May is National Electrical Safety Month and the theme this year is “Electrical Safety During Natural Disasters.” While this event is sponsored by Electrical Safety Foundation International (ESFi), still so much of what we do here at NFPA is closely aligned with the mission of this campaign. We aim every day to keep everyone safe from electrical hazards during a natural disaster and all other times of the year.
Electrical safety during a natural disaster is often the last thing on the mind of those who are watching their entire lives floating away in flood waters. Often in this situation emotions are on high and the concern is with preserving and saving items within a home that represent far more than just physical objects. Think about how many items you might have in storage that hold a sort of sentimental value. Items that if lost in a flood would be devastating to give up. Personally, I can think of a few boxes that live in my basement that are 100% irreplaceable.
But what would I do if I suddenly found my basement full of water from a storm? Would I attempt to rescue the precious memories stored within those boxes? Are there any dangers to attempting such a daring rescue? Unfortunately, I would have to ride this one out. During a flood, there are often times where water will rise to above the receptacle height and can become energized. Combined with the fact that underneath this watery intruder lays numerous paths that provide a way for current to get back to the source. Flooded basements can often become a potential killer.
Entering flood waters in a basement for any reason can be fatal, but there are a few precautions that you can take to ensure that you don’t find yourself wading through water that you might never return from.
First, if you know the possibility of a flood exists or that an upcoming storm presents strong wind and lightning potential, it is a good idea to turn off all non-essential circuits. However, making the call on what is considered “essential” or not can be tough if you don’t know the ins and outs of how your house is wired. Therefore, many recommend turning off the main disconnect to the home to prevent damage to the wiring system that might occur due to line surges and high voltage crossovers. This also de-energizes any equipment that could lead to an electrical hazard if flooding occurs. If there is a back-up generator installed for the home, turning it off as well can help prevent electrified flood waters.
Second, if at all possible, move precious or important items to “higher ground.” If you know that a big storm is coming and the possibility of a flooded home is real, move your important items to an upper level of the home. This way you are not tempted to forge your way through potentially hazardous flood waters to save your things. In past flood disasters, there have been many instances where folks have been injured due to electrified water; being prepared for this kind of event can keep you from adding to the statistics.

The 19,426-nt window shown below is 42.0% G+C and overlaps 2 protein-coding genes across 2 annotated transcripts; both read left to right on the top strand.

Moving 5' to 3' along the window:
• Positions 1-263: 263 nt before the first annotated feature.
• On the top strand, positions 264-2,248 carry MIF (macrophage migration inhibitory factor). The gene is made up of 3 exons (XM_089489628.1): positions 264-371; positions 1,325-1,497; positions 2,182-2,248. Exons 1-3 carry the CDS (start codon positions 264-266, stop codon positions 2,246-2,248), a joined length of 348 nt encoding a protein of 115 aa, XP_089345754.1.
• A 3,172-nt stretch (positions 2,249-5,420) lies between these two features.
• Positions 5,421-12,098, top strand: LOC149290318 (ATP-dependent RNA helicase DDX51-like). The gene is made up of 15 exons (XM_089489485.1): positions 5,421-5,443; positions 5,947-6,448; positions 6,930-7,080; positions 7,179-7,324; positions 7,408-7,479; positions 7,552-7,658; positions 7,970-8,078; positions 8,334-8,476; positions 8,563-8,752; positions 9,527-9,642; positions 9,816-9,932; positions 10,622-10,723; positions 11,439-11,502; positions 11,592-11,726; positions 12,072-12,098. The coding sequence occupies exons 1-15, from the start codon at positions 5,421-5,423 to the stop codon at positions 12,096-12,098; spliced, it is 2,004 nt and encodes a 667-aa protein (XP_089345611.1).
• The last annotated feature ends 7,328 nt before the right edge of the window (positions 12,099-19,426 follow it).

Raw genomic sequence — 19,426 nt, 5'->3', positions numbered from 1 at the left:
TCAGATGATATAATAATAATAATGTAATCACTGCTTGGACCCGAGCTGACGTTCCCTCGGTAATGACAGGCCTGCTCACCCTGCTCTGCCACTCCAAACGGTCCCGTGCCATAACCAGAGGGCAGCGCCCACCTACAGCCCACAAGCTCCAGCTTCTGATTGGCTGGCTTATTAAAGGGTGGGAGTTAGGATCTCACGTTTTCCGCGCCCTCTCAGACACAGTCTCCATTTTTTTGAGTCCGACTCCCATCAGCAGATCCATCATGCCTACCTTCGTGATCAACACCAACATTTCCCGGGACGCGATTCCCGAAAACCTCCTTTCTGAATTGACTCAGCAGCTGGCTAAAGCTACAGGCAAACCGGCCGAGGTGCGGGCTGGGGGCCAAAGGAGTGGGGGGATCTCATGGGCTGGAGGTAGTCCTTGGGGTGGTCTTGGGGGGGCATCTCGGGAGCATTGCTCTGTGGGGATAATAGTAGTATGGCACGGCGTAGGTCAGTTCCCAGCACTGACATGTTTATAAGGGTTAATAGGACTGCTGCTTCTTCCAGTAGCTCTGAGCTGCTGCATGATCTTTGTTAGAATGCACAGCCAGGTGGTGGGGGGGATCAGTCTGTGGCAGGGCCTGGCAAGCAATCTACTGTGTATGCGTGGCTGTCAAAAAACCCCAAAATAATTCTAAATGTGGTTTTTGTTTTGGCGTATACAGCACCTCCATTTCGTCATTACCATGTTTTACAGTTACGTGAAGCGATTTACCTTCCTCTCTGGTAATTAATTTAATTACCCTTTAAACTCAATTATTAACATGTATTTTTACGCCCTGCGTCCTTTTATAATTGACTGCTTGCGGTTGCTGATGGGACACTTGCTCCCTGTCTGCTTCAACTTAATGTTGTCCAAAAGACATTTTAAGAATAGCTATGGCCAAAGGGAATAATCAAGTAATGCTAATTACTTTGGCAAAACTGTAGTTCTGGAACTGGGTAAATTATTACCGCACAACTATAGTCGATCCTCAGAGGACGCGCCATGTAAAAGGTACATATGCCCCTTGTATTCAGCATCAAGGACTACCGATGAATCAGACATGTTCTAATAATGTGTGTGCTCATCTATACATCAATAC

Third, It is also important to ensure that all safety devices such as GFCI and surge protective devices are in good working order. The manufacturers of these items will spell out how to test and maintain this equipment. Keep in mind that most manufacturers have recommendations for regular testing and maintenance to make sure these devices will function when needed. So before putting your life on the line or assuming that your home theater is protected by that surge protection device, verify that these devices are in good working order by following the recommended testing procedure.
Lastly, DO NOT re-energize any electrical equipment that has been submerged in flood waters. It is impossible to know the extent of the damage without having a competent individual such as an electrician or inspector evaluate the equipment prior to turning it back on. Flood waters usually consist of more than just water and even though equipment might be completely dry, there is no telling what else could have been left behind. Often equipment that has been submerged in a flooded home will just need to be replaced. Some equipment might be able to be refurbished, however when you weigh the cost of refurbishing vs replacing, it is usually more cost effective and quicker to replace the damaged item.
These are just some high level items to help keep us all safe this storm season. While many of you are already on NFPA Xchange and regularly consume safety-related content like this, we all have family and friends who might have no idea what to do in a storm to protect their belongings and stay clear from danger zones that can be present after disaster strikes. Please share this blog and additional information that can be found on the NFPA Emergency Preparedness website. Until next time, be safe!